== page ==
Stopping at the post-office, he mailed his own letter as well as the other, and then kept on down the village street, across the bridge and up the hill to the old burying-ground, in which a number of rustic couples were enjoying their regular Sunday afternoon stroll. These looked with some surprise and a little amusement, at the ragged boy, who was prowling about from one headstone to the other, reading the panegyrics and inscriptions, and evidently hunting for some particular grave. But although he searched diligently for nearly an hour, he could find no grave-stone that answered the description given him by Mr. Korwein, and, fearing that he was attracting more attention than he desired, he started to leave, with the intention of returning at some future day, when to his intense surprise, he heard his name called in a familiar voice, and on looking up saw some one whom he knew rapidly approaching him.
Like other boys of his class, born and brought up in the streets of New York, and accustomed from the earliest period of infancy to take part in the great struggle of life, Skinny 248possessed a degree of stoicism that would have done credit to an Indian warrior, and it was seldom, indeed, that he was taken off his guard, no matter what happened. But this time his surprise was so great that he forgot himself, and standing stark still in the path, exclaimed “Hully gee!”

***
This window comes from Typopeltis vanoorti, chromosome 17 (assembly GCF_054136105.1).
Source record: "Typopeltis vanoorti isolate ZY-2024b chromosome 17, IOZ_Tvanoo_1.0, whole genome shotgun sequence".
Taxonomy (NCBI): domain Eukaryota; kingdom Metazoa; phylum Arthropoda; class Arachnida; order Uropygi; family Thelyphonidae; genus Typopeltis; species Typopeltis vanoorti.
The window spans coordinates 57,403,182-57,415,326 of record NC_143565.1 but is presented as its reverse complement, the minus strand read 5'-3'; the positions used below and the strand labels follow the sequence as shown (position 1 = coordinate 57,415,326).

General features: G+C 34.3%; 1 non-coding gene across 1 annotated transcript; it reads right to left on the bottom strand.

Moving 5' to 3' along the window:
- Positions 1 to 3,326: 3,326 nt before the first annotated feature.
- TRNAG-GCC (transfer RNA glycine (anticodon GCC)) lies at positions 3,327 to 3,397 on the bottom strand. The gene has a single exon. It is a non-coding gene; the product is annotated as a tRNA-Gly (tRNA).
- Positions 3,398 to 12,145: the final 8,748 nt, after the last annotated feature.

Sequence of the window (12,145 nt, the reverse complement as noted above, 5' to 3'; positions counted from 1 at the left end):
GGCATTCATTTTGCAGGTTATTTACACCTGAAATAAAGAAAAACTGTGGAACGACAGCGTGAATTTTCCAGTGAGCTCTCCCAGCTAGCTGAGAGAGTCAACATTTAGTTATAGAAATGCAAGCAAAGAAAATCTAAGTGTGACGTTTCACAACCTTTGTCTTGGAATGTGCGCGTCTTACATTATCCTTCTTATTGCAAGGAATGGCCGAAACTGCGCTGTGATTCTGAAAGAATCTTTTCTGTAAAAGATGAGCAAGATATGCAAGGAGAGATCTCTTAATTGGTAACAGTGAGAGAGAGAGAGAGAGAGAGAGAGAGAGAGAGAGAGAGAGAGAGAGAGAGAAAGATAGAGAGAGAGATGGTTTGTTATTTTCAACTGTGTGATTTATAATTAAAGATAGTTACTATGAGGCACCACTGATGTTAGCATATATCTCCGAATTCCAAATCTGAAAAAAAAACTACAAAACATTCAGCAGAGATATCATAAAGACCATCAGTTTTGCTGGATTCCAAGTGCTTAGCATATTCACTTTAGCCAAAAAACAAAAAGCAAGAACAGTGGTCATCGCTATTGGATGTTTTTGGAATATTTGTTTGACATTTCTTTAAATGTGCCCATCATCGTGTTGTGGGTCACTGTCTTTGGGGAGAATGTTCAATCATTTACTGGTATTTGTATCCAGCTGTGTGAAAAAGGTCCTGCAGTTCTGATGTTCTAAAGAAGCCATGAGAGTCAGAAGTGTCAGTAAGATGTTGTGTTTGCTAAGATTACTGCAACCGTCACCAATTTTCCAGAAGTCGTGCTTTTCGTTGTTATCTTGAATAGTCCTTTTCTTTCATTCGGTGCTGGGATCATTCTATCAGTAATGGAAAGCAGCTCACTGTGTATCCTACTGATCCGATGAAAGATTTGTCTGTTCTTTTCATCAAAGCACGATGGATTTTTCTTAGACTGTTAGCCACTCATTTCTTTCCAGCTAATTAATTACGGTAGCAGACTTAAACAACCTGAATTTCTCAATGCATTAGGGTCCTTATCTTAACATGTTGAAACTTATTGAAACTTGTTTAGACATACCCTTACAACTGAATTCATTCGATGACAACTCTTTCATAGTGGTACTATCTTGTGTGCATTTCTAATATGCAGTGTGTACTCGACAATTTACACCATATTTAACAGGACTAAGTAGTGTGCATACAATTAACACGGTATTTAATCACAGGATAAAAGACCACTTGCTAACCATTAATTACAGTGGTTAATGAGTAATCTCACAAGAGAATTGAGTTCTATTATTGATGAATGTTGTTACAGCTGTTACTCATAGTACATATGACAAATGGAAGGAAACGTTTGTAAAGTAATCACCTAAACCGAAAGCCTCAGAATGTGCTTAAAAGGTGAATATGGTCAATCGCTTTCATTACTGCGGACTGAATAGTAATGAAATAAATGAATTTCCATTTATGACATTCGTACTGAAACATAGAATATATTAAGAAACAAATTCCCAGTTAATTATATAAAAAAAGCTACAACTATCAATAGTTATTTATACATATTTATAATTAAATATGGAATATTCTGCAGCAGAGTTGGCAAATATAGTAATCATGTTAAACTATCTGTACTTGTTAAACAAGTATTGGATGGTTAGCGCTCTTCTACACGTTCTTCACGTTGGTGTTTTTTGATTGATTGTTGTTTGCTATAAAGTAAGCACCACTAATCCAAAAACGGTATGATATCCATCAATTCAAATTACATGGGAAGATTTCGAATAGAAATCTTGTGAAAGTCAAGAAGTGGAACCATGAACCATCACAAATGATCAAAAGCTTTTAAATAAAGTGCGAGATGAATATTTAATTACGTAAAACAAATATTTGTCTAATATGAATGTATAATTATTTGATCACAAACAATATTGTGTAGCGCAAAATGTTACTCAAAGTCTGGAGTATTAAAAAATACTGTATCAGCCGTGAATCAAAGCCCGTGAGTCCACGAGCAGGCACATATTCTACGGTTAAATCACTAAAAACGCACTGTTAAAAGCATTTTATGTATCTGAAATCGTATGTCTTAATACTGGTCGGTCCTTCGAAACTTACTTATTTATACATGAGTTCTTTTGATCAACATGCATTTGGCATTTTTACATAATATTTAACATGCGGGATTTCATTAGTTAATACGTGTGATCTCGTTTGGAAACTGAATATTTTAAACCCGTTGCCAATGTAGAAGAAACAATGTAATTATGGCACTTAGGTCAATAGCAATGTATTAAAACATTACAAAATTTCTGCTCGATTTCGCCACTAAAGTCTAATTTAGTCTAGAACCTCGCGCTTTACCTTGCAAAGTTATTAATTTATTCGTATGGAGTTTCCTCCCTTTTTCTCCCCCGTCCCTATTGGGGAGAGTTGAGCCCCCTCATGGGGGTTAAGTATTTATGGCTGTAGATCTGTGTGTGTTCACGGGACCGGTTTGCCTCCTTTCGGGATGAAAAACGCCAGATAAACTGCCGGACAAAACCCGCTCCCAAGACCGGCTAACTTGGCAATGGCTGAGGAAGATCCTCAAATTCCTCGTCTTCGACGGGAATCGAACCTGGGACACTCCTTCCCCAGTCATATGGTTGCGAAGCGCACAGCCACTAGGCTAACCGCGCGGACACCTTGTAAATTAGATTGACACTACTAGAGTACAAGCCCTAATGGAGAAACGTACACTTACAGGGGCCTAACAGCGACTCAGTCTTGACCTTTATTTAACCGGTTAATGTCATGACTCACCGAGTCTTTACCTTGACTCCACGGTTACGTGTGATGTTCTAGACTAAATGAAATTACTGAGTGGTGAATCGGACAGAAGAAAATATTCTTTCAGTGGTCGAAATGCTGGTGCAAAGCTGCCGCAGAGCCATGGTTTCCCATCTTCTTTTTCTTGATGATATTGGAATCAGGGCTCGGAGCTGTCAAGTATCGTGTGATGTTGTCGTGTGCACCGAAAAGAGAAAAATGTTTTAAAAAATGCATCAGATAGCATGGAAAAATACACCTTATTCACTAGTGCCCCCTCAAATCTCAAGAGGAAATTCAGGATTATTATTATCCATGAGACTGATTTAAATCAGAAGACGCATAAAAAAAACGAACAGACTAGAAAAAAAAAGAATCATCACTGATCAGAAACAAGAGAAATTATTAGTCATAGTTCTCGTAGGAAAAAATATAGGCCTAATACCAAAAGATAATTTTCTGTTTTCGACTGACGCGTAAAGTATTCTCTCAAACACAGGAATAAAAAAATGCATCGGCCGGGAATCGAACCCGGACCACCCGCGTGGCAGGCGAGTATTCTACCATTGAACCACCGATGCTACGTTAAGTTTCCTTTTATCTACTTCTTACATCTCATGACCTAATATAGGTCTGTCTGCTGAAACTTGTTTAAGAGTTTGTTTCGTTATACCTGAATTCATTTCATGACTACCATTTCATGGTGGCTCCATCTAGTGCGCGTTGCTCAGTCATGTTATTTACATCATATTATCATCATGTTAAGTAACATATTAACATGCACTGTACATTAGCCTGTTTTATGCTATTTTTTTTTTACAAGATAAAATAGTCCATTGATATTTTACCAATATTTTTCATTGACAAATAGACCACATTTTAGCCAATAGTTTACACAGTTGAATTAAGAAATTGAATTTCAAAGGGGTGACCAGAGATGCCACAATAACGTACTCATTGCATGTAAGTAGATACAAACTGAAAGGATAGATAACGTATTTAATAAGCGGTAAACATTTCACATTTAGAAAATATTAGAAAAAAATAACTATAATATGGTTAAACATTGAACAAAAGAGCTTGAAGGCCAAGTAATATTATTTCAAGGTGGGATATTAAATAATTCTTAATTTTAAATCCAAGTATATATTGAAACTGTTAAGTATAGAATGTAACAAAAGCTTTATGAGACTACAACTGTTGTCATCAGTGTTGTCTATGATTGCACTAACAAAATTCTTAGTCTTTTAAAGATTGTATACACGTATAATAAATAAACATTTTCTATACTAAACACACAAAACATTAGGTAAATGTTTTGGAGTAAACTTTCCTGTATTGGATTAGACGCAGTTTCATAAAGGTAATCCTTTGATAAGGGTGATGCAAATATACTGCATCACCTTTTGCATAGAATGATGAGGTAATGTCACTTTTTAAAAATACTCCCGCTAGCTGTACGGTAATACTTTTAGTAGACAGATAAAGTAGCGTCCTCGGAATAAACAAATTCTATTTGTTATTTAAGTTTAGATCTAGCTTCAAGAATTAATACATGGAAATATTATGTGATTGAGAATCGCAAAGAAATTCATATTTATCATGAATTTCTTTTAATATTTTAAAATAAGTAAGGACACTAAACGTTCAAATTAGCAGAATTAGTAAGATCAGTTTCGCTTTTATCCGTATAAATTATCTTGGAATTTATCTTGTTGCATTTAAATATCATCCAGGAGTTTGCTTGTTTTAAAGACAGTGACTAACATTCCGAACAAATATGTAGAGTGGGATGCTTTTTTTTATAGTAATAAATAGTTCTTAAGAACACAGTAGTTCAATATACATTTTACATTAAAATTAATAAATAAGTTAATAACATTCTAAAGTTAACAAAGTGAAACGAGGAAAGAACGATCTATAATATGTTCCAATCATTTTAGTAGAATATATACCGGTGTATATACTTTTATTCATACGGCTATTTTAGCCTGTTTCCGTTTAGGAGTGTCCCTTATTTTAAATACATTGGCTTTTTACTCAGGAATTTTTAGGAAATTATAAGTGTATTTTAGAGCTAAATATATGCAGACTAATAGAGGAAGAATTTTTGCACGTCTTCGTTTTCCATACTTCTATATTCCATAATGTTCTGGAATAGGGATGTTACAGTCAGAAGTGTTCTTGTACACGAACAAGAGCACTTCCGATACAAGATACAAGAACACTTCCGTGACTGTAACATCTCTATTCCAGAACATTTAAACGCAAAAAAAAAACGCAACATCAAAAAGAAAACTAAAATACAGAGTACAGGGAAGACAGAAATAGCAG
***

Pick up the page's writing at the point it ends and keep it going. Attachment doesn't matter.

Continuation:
The next moment Bruce Decker was wringing him by the hand, and saying: “What in the world brings you up here?”
Skinny grinned broadly, and replied: “I’m a haymaker now, workin’ on a farm here. Dere’s lots to eat, and a good place to sleep. I tink I’ll stay here all winter. But I taut you wuz in New York.”
“This is the town I used to live in when I was a small boy,” replied Bruce, “and I’ve just come back here for a short visit. This is the first time I’ve been here since I went into the fire department, and it’s great to get out in the country again. But when did you leave the city? I wanted to see you, and I went down to that lodging-house, but you were not there. I was afraid I wouldn’t run across you again.”
“I s’pose yer taut that I wuz goin’ ter sneak wid dat money, but I wa’nt. I’m earnin’ it up here.”
“Never mind about that money,” rejoined Bruce hastily. “I wanted to see you about some other things. I wanted to find out some more about that man with the scarred face you told me about who sent you on the errands up to Harlem. Have you seen him since we parted?”